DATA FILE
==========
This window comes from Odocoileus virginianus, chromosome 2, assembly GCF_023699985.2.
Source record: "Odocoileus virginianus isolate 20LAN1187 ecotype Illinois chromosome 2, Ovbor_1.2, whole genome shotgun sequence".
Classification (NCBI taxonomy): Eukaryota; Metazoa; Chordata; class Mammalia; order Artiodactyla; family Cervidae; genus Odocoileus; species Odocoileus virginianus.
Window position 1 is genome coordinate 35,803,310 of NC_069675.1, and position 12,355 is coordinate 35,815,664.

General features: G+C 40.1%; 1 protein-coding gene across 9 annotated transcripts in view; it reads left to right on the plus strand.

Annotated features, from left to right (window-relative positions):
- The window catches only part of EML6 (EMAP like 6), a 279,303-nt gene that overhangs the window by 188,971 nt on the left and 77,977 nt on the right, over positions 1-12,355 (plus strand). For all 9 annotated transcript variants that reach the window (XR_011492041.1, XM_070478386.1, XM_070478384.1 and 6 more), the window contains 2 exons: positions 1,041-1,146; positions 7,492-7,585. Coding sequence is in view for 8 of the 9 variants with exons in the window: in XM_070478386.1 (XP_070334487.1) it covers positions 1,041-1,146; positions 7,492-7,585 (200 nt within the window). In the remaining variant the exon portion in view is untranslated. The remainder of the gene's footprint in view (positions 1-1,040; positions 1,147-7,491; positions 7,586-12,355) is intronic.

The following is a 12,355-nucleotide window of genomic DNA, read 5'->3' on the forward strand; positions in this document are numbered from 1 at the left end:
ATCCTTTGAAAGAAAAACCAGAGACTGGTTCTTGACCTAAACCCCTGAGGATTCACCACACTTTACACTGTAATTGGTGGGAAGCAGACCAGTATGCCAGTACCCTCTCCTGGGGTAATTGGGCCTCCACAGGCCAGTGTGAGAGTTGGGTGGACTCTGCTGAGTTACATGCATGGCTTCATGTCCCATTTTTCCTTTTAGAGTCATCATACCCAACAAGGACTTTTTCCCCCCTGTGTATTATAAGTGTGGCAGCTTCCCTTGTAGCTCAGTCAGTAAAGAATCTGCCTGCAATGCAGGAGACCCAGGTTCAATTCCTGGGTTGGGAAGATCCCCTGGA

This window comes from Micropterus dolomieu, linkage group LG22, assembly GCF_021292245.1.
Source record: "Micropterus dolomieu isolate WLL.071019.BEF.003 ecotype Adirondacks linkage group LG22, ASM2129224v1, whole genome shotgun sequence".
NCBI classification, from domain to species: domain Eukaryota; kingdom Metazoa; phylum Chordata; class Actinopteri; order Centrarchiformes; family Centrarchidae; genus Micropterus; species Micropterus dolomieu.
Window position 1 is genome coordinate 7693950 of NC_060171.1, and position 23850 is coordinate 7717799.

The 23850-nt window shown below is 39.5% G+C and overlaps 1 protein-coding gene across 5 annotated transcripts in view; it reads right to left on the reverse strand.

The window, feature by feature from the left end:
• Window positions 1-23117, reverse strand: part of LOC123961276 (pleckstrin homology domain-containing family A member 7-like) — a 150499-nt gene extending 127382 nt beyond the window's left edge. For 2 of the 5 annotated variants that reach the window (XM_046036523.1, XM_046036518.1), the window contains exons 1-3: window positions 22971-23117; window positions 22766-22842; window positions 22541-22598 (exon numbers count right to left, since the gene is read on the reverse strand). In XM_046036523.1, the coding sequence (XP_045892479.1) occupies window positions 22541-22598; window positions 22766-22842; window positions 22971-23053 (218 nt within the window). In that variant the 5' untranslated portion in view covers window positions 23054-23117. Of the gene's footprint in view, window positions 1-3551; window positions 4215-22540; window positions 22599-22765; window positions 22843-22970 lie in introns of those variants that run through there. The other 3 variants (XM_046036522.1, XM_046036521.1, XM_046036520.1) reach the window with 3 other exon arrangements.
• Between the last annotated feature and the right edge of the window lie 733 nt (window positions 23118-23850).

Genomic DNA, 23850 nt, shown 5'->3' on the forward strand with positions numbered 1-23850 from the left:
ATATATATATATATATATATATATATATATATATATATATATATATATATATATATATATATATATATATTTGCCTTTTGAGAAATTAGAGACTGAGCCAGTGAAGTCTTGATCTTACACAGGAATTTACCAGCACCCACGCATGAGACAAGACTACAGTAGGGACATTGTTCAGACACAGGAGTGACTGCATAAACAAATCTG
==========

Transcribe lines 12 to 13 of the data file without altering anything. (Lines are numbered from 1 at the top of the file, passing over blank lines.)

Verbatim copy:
NCBI classification, from domain to species: domain Eukaryota; kingdom Metazoa; phylum Chordata; class Actinopteri; order Centrarchiformes; family Centrarchidae; genus Micropterus; species Micropterus dolomieu.
Window position 1 is genome coordinate 7693950 of NC_060171.1, and position 23850 is coordinate 7717799.